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India’s Defence Budget: As Border Tensions With China Simmer, Can Govt Level Up?

The fiscal reassurance is necessary because India's strategic & security environment is much different from 2014.

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India’s Defence Budget: As Border Tensions With China Simmer, Can Govt Level Up?
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(This is part 4 of our series and special coverage of the upcoming Union Budget, 2023. Read Part 1, Part 2, Part 3 )

As soon as the Union Defence Budget goes live, another cycle of discussions on its size and composition will begin. Analysts will focus on how the expenditures deviate from the previous year. The government on its part, will compare the current spending to what it was in 2014 to impress upon us that it has done enough.

Such discussions are of limited value. The budget is only a financial statement based on the government's priorities. The Defence Budget is then, a result of intra-governmental negotiations that consider India's threat perceptions, national security goals, defence capabilities, and the economic climate. As the government doesn't release any of these upstream ideas as official public documents, the Defence Budget becomes a focal point for understanding India's stance.

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Given this reality, the Defence Budget serves a limited but essential function. It needs to inspire confidence in the strategic community that India has enough fiscal power to manage the China challenge over the next few years.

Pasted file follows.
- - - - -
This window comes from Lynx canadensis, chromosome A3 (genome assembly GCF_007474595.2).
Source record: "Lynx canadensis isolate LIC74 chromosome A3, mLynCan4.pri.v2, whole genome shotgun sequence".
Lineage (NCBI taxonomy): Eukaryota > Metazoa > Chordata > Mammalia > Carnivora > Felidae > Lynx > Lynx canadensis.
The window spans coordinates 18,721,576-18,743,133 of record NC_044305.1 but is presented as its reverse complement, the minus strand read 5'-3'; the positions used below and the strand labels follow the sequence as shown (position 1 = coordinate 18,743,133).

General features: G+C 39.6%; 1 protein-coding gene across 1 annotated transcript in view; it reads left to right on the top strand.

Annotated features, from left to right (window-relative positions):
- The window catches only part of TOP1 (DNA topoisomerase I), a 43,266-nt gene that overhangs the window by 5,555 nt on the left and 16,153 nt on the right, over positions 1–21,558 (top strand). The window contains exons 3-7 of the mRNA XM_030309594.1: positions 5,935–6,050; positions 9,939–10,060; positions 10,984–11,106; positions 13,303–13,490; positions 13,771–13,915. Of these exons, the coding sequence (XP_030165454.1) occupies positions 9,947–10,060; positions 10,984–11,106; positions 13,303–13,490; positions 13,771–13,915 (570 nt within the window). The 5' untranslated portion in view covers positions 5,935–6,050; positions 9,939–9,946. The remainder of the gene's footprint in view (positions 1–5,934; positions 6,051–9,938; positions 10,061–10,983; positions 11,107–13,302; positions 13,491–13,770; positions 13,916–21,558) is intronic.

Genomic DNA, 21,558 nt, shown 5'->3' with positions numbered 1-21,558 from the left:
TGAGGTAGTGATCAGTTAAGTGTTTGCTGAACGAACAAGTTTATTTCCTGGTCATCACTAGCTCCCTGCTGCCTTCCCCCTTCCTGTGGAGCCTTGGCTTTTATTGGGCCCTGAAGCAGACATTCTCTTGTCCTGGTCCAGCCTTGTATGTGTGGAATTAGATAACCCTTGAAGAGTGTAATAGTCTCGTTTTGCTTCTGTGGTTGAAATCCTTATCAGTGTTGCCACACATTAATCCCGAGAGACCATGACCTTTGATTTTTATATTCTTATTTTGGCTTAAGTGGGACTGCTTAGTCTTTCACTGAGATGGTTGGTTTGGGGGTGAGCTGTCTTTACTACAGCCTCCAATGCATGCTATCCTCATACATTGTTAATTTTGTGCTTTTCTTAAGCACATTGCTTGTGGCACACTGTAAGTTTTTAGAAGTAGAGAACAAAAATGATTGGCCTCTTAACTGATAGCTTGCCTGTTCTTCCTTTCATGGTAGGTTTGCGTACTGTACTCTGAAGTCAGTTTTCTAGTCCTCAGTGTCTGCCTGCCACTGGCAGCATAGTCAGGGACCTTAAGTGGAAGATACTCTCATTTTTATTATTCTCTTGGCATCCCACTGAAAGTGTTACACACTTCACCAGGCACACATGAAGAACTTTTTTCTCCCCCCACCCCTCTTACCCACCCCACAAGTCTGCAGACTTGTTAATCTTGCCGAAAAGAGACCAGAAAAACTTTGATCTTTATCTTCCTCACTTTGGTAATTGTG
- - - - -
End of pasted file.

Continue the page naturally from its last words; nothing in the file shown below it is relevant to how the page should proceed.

How Must India Rise to the China Challenge?

The fiscal reassurance is necessary because India's strategic environment is much different than in 2014. Terrorism is no longer the threat that it was back then. Pakistan—the primary strategic challenge then has had a tough decade. International support for its military-jihadi complex has declined even as it has to contend with the Taliban on its western border and with economic mismanagement internally.

Meanwhile, Chinese actions along the border since 2017 have made it clear that India faces a wealthier and more capable primary strategic adversary over the next decade. Our Defence Budgets should have begun to reflect this fundamental change in the security environment. But a look at the numbers doesn't suggest so.

At the start of the decade (FY12), defence expenditure made up 2.8 per cent of GDP and 17.6 per cent of Union government expenditure. By FY22, this has declined to 2.1 per cent of GDP and 14 per cent of Union government expenditure.